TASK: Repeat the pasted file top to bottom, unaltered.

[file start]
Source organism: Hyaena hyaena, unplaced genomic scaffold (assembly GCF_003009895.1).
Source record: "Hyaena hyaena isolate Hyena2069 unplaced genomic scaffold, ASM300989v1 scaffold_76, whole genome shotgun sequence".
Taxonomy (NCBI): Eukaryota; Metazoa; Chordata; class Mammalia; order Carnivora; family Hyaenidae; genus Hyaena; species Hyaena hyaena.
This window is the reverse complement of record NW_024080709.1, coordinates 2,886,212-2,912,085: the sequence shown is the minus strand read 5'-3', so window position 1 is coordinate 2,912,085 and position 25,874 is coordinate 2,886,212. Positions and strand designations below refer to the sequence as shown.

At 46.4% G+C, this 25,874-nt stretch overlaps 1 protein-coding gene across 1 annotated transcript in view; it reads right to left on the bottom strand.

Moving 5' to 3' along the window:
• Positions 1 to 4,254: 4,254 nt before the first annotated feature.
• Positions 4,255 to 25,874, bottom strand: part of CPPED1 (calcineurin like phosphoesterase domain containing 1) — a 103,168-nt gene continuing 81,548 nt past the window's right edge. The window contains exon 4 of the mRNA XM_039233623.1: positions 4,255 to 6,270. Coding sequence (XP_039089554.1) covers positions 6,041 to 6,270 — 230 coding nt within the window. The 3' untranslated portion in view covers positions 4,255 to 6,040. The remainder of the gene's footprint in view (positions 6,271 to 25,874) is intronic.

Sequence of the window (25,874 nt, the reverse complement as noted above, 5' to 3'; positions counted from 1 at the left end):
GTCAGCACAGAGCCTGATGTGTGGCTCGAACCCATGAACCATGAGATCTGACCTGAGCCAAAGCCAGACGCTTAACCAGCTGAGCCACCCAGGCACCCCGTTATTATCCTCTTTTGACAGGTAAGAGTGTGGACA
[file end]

Source organism: Hyaena hyaena, unplaced genomic scaffold (assembly GCF_003009895.1).
Source record: "Hyaena hyaena isolate Hyena2069 unplaced genomic scaffold, ASM300989v1 scaffold_76, whole genome shotgun sequence".
Taxonomy (NCBI): Eukaryota; Metazoa; Chordata; class Mammalia; order Carnivora; family Hyaenidae; genus Hyaena; species Hyaena hyaena.
This window is the reverse complement of record NW_024080709.1, coordinates 2,886,212-2,912,085: the sequence shown is the minus strand read 5'-3', so window position 1 is coordinate 2,912,085 and position 25,874 is coordinate 2,886,212. Positions and strand designations below refer to the sequence as shown.

At 46.4% G+C, this 25,874-nt stretch overlaps 1 protein-coding gene across 1 annotated transcript in view; it reads right to left on the bottom strand.

Moving 5' to 3' along the window:
• Positions 1 to 4,254: 4,254 nt before the first annotated feature.
• Positions 4,255 to 25,874, bottom strand: part of CPPED1 (calcineurin like phosphoesterase domain containing 1) — a 103,168-nt gene continuing 81,548 nt past the window's right edge. The window contains exon 4 of the mRNA XM_039233623.1: positions 4,255 to 6,270. Coding sequence (XP_039089554.1) covers positions 6,041 to 6,270 — 230 coding nt within the window. The 3' untranslated portion in view covers positions 4,255 to 6,040. The remainder of the gene's footprint in view (positions 6,271 to 25,874) is intronic.

Sequence of the window (25,874 nt, the reverse complement as noted above, 5' to 3'; positions counted from 1 at the left end):
GTCAGCACAGAGCCTGATGTGTGGCTCGAACCCATGAACCATGAGATCTGACCTGAGCCAAAGCCAGACGCTTAACCAGCTGAGCCACCCAGGCACCCCGTTATTATCCTCTTTTGACAGGTAAGAGTGTGGACA